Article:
A UW co-op love connection

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By Gina Hsu

Hallmark movies met UW as Faculty Relations Manager of Co-op Scott Davis told Imprint about the only marriage proposal received in the William M. Tatham Centre for Co-operative Education. 

It was wintertime when Davis received a call connecting him to a previous UW recruiter. His company had gone to UW to find co-ops for their team a few years earlier, and among their hires was a young woman. She’d never actually worked for him, but they’d met while he was recruiting students. 

After co-op she returned to UW, continued her degree with some interim co-ops, graduated, and eventually ended up in the same industry though at a different company. 

Two or three years, later the recruiter and the co-op reconnected at an event and started dating. They gradually became a couple, and when it was time, the former employer knew that he needed to propose in the place where they first met, the Tatham Centre.

Davis was contacted through a mutual connection at the university who wanted to help make the proposal happen. The couple both worked in Toronto, but the boyfriend taught seminars on the side. 

Claiming he was going to UW for work, he brought his girlfriend to the city on a typical weeknight in March.

“He came up here in the evening, around 6:30 [p.m.], and there was really no one around. He set it up so that when she came up the grand staircase [the staircase in the middle of the building which ascends to the third floor] rose petals were laid on the floor, there were some decorations up, and he had a little bit of music playing” Davis said.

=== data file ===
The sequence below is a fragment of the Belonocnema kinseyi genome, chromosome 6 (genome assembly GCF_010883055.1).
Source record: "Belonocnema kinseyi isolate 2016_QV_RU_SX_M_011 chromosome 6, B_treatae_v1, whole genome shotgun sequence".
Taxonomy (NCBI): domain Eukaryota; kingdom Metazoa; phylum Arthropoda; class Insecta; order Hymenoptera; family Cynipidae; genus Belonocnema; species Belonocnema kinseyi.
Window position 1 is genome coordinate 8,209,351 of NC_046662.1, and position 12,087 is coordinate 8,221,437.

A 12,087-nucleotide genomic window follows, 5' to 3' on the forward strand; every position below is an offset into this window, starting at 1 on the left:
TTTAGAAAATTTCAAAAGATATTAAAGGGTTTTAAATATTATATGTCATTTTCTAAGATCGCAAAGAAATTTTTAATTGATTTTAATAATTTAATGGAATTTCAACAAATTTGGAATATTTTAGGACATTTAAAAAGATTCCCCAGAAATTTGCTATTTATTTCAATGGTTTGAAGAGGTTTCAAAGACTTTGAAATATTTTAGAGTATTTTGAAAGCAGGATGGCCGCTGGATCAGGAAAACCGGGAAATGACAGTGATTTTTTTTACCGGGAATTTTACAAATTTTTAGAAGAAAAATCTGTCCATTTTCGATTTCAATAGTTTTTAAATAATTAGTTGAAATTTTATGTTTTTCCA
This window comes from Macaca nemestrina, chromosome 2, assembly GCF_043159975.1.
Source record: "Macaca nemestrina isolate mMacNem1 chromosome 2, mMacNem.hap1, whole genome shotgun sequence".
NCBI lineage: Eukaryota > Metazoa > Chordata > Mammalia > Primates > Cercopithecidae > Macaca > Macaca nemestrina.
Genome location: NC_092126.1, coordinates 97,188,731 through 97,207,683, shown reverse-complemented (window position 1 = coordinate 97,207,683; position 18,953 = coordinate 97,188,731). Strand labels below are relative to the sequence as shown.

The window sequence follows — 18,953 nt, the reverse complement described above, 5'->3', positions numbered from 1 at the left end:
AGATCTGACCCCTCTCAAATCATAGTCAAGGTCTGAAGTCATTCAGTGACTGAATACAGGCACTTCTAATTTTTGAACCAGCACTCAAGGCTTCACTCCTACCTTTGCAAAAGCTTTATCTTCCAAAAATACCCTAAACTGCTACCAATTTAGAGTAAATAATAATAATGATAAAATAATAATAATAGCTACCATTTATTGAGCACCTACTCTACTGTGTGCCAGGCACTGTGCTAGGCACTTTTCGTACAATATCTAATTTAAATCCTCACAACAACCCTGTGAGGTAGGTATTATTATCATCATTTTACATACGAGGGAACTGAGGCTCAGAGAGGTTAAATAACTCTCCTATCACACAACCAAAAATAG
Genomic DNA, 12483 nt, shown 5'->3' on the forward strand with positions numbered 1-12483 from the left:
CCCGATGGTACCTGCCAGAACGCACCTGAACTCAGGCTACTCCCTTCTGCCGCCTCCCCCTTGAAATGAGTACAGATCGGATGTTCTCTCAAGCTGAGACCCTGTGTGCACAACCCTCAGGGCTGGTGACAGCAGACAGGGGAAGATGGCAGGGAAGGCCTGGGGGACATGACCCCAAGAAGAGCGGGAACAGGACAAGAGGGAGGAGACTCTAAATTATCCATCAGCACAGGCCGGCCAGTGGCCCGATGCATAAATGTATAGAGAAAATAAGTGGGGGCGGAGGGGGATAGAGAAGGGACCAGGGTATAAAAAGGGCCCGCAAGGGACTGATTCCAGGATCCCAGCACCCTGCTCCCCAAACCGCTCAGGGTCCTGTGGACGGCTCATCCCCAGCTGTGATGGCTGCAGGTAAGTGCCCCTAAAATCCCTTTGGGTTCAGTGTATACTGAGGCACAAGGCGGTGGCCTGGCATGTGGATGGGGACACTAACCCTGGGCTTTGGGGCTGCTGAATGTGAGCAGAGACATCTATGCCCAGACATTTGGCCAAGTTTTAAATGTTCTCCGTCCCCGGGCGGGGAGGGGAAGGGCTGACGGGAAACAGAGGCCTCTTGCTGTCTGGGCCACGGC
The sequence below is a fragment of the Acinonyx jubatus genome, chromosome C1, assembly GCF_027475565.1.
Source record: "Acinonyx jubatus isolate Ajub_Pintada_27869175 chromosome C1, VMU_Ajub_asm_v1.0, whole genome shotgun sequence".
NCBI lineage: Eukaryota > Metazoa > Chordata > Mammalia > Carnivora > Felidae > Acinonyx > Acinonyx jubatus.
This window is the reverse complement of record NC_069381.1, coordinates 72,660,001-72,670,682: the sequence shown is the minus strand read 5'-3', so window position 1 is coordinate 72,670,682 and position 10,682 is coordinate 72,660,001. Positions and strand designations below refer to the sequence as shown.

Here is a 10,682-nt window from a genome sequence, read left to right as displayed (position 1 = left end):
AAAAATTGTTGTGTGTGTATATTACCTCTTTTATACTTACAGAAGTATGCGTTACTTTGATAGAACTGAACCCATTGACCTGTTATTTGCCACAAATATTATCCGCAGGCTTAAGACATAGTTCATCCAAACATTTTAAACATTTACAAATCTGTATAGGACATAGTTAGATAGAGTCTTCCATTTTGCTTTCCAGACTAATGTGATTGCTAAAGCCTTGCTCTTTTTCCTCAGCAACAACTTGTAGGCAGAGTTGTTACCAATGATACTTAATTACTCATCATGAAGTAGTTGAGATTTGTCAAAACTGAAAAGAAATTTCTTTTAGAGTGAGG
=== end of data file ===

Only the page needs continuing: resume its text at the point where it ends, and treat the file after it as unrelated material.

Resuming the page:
“I think by the time she got to the second level, she clued into what was going on.”

Davis himself watched from a hidden vantage point.

“I hid down the hallway, just to make sure everything was okay and it was lovely. He was very sincere and heartfelt, and she was very surprised. Because you could kind of tell as she reached the top of the stairs that she was shaking and nervous. It was a very unique way to return to where they met,” he said.

After that point Davis returned to his office to give the couple some privacy. 

After an hour he returned to clean up, but they had already packed everything. 

Ultimately, the couple asked for privacy, so Davis did not publish the story in the Waterloo Bulletin and when sharing the story, he did not disclose the names of the couple. 

He is unsure if they are still married or even if the girlfriend agreed to the proposal. 

But it is a story he often recounts, to let people know that although co-ops primarily focus on work experience, they can sometimes lead to many other special experiences.

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